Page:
Argyle 2015-$397k / 2020 $585k UP $188K
Euless 2015-$167k / 2020 $290k UP $123K
You may not be able to afford a huge house in the best neighborhood right now, but what about a fairly large house in an area that’s 15 or 20 minutes further from your work or make a few sacrifices like going for that great home with a smaller yard. Instead of having the all-or-nothing mentality, you may be able to find something that suits your needs for the foreseeable future. Keep saving money as your new home rises in value, then when the time comes, sell the middle house and buy your forever home!
Personally, I’ve chosen the starter home route. I bought a starter home (which is now a rental property) then 5 years later bought a “middle ground” home. The home I’m in now will probably suit my family’s needs for around five or so years. Then I’ll work towards that forever home. I have found most people that keep trying to save for that forever home end up living in their starter home forever!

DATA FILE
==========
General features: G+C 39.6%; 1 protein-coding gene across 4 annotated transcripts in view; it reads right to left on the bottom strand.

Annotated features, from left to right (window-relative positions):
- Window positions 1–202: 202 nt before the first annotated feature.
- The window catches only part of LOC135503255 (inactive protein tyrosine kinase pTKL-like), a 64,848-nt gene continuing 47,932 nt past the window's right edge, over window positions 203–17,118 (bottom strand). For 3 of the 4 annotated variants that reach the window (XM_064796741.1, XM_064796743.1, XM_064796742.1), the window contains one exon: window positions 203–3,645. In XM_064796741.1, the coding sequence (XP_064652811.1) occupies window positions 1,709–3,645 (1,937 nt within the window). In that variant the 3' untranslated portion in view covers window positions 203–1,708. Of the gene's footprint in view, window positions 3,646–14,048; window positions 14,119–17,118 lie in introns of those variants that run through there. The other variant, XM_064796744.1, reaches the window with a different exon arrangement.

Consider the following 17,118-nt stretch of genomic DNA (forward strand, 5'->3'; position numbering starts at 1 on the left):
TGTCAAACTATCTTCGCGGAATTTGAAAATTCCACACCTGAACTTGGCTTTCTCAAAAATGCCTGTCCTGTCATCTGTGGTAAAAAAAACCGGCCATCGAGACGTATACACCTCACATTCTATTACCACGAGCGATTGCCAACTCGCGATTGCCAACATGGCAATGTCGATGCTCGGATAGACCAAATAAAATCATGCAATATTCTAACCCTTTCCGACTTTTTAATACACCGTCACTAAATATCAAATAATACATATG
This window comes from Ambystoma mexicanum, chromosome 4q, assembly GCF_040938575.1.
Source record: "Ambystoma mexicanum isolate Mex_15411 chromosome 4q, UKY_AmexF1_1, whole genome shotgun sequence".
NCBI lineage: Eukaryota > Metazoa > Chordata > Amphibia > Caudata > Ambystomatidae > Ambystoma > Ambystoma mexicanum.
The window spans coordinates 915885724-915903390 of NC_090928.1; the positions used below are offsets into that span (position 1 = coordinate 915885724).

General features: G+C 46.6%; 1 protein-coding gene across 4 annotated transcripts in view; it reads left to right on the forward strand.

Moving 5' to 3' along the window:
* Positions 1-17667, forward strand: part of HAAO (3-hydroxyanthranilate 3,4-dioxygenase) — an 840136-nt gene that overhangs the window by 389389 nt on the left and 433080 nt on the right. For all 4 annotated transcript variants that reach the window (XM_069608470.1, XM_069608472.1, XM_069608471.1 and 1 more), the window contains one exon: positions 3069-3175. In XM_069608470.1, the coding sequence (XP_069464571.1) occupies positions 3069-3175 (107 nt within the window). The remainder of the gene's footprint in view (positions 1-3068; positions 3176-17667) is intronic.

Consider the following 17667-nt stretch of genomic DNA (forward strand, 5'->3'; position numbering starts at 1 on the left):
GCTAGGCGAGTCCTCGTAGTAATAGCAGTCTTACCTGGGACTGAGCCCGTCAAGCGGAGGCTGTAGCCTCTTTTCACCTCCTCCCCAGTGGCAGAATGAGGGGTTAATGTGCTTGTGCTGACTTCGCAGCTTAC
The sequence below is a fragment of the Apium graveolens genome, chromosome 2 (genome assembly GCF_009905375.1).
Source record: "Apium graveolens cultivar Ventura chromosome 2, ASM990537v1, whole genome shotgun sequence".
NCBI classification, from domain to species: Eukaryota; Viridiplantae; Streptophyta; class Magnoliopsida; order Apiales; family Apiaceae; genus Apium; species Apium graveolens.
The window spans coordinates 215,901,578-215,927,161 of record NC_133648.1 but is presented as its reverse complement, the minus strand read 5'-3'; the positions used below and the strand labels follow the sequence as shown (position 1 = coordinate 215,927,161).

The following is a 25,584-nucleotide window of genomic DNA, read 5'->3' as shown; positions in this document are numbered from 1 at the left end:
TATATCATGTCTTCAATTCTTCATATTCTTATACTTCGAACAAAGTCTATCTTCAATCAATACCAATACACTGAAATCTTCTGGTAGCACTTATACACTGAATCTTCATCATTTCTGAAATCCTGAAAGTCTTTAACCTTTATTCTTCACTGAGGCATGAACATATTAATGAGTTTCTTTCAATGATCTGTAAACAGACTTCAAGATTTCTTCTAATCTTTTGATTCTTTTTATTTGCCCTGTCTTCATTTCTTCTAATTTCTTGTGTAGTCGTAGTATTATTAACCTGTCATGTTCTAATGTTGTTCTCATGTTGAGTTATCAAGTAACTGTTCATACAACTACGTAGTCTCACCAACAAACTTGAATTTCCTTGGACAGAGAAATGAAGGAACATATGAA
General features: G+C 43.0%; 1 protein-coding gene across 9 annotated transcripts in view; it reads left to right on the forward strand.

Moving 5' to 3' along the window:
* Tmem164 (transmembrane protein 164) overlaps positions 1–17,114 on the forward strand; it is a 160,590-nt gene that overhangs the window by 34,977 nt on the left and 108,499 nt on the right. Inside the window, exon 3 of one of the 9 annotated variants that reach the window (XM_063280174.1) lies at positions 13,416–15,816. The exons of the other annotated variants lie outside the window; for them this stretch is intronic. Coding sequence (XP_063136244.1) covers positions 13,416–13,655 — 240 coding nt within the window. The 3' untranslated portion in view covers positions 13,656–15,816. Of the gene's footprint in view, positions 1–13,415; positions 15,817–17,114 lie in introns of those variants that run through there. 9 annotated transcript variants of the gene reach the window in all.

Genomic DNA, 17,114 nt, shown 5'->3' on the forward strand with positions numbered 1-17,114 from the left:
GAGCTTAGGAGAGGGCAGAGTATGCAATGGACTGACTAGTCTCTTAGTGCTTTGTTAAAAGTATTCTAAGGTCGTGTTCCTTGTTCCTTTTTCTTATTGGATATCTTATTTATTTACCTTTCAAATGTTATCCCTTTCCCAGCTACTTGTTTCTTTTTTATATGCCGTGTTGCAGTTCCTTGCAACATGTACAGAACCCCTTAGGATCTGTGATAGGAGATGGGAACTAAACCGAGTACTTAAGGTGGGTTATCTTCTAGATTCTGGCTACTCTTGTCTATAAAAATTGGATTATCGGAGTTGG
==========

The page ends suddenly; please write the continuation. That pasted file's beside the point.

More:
At the onset of the economic disruptions caused by the COVID pandemic, the government quickly put into place forbearance plans to allow homeowners to remain in their homes without making their monthly mortgage payments. Today, almost three million households are actively in a forbearance plan. Though 29.4% of those in forbearance have continued to stay current on their payments, many have not.
Yanling Mayer, Principal Economist at CoreLogic, recently revealed:
“A distributional analysis of forborne loans’ payment status reveals that more than one third (39.1%) of all forborne loans are now 150+ days behind payment, while as many as 1-in-4 (25.5%) are 180+ days past due.”
These homeowners have been given permission to not make their payments, but the question now is: how many of them will be able to catch up after their forbearance program ends? There’s speculation that a forthcoming wave of foreclosures could be the result, and that could lead to another crash in home values like we saw a decade ago.